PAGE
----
'We'll have to see what the Howard students thought,' Kentucky Sen. Rand Paul shouted from an elevator Wednesday afternoon, answering MailOnline's question about whether his foray into winning the hearts and minds of black youths was successful.
Paul, a Republican darling who is already laying the groundwork for a 2016 presidential run with a coming appearance in New Hampshire, had just wrapped up a two-hour appearance at the Howard University School of Business.
Howard is among the U.S. colleges classified as 'historically black,' and the audience of approximately 300 included few white faces apart from those belonging to reporters.
'Some have said that I’m either brave or crazy to be here today,' Paul told the students, acknowledging the seeming incongruity of a Republican competing openly for the support of young African-Americans.
'I’ve never been one to watch the world go by without participating. I wake up each day hoping to make a difference,' he said.
Brian Menifee, a Howard student, unfurled a banner in the middle of Paul's remarks that indicated how much of an uphill climb Republicans have in front of them.
'Howard University Doesn't Support White Supremacy,' the banner read, a picture of which was taken outside by a Huffington Post reporter.
Campus police tackled him and released him outside the building, but the audience heard him shouting 'Yo, get the f--- off of me!' as he was led away.
Manifee said after the event that police 'threw me to the ground.'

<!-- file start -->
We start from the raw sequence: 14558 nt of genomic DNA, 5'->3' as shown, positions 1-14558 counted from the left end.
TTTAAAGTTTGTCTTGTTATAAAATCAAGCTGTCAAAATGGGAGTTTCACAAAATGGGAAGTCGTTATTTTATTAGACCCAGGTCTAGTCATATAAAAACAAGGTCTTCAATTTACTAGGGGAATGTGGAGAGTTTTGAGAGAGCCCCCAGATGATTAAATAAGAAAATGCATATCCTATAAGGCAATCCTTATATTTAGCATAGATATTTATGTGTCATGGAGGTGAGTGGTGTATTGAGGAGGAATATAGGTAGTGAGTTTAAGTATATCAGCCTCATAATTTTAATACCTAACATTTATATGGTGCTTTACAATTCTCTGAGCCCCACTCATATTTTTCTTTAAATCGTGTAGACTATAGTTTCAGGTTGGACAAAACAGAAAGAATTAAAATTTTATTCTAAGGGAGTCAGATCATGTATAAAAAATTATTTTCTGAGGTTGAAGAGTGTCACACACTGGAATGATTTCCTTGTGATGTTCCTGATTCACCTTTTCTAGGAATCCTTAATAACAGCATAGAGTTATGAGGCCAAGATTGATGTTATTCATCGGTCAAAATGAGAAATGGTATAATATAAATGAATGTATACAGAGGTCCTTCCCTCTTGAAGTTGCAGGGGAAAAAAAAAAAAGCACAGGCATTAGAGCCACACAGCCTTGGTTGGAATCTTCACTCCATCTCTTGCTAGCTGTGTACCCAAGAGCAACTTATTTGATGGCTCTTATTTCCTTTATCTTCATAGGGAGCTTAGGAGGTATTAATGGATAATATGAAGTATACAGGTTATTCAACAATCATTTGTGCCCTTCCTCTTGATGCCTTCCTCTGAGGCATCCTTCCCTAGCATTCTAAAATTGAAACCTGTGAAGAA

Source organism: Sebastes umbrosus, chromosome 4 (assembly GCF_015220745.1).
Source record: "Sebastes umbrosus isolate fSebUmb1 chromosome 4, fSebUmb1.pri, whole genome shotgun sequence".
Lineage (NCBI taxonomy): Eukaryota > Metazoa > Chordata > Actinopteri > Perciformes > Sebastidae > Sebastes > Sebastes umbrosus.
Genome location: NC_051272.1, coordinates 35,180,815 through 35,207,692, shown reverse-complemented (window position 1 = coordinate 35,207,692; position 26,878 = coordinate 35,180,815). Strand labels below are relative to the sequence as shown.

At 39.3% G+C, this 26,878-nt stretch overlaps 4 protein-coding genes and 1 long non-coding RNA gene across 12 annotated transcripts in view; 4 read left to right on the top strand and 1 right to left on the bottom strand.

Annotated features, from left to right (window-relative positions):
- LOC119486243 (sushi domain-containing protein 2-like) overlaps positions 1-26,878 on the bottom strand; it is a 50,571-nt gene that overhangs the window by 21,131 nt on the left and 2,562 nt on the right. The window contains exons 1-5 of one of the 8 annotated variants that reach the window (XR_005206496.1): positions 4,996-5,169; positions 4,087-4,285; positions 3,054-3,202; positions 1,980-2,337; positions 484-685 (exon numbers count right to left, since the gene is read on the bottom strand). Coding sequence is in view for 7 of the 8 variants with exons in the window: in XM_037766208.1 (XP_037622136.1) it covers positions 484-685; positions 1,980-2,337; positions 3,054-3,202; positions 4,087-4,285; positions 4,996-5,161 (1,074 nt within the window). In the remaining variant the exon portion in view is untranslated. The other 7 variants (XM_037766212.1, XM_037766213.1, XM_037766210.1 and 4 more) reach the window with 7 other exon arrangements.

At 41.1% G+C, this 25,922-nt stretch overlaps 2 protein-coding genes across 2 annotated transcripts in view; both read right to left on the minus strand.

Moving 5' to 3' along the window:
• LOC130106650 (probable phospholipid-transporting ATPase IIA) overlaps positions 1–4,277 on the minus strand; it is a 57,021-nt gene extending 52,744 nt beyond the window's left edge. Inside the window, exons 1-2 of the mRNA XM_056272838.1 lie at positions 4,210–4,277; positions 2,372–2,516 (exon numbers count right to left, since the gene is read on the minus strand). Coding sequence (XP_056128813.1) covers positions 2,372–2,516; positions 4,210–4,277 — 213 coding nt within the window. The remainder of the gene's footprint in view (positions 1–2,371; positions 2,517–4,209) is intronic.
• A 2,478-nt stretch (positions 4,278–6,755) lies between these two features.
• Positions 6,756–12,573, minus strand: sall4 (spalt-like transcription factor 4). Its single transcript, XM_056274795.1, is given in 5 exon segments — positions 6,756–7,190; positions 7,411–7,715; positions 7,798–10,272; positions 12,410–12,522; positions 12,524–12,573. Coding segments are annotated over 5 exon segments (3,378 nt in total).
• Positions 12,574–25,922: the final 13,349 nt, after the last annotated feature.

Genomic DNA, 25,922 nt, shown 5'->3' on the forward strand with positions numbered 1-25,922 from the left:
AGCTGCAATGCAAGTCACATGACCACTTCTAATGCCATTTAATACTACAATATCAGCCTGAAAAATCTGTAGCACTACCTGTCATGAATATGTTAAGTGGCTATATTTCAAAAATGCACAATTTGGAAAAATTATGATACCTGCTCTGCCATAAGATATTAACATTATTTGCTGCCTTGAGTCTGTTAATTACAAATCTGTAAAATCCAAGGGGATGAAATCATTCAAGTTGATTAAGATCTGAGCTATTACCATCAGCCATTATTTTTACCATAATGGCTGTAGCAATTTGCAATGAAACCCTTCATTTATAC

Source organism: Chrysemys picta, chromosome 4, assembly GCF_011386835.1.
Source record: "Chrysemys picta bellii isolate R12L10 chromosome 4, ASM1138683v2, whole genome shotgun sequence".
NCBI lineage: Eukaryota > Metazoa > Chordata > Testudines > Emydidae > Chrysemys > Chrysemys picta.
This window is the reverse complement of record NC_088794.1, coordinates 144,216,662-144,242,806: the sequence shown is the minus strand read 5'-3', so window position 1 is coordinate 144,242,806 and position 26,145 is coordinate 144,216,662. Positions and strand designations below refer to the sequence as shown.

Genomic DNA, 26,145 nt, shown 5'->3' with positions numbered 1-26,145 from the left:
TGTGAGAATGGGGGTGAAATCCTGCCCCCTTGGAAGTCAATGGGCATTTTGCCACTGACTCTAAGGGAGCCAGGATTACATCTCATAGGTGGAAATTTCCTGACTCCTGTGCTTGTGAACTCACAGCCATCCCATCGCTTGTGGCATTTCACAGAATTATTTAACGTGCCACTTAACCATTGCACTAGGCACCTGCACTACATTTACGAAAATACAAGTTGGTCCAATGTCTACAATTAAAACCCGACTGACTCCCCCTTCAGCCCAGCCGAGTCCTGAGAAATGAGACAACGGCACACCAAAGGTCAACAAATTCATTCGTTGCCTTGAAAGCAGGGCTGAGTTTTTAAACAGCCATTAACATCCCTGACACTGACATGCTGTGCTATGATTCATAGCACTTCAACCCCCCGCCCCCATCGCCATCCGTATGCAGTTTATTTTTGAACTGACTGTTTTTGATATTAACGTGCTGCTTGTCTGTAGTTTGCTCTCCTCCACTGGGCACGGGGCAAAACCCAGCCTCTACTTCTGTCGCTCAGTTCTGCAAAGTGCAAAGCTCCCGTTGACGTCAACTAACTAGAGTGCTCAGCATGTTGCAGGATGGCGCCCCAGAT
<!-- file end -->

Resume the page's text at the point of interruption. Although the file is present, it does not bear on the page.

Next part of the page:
'I wasn't saying that Paul is a white supremacist,' he told MailOnline. 'But he's the product of white privilege, so take that for whatever you think it means. It takes some real you-know-what for a white Republican to come here and speak.'
Asked if he had ever protested a white Democratic speaker with the same banner, Manifee replied, 'Well, no. We just made the banner for this event. But Bill Clinton was the last - maybe the only - white Democrat to show up at Howard and talk to us like we were grown-ups.'
In that light, Paul's appearance was especially ground-breaking. He took questions about mandatory minimum sentences for non-violent drug offenders, and earned his biggest applause of the day by declaring that a 'one size fits all' approach to federal prison sentences puts young blacks at an unfair disadvantage.
'Our federal mandatory minimum sentences are simply heavy handed and arbitrary,' he said. 'They can affect anyone at any time, though they disproportionately affect those without the means to fight them.
'We should stand and loudly proclaim enough is enough. We should not have laws that ruin the lives of young men and women who have committed no violence.'
But while he supports Kentucky's recent move to legalize the industrial production of dope, he said, he doesn't endorse illicit use of marijuana.
'I think if you use it too much, you will lose IQ points,' Paul insisted, only half-joking.
'I think if you use it too much, you won't show up for class. I think you'll eat too many Doritos.'
Paul's larger societal point, though, was about the Republicans' failure to articulate what he said was a proud history of blazing civil-rights trails in ways that benefited blacks.
Most of the founders of the NAACP, he reminded the students, were Republicans. Read more via The Daily Mail...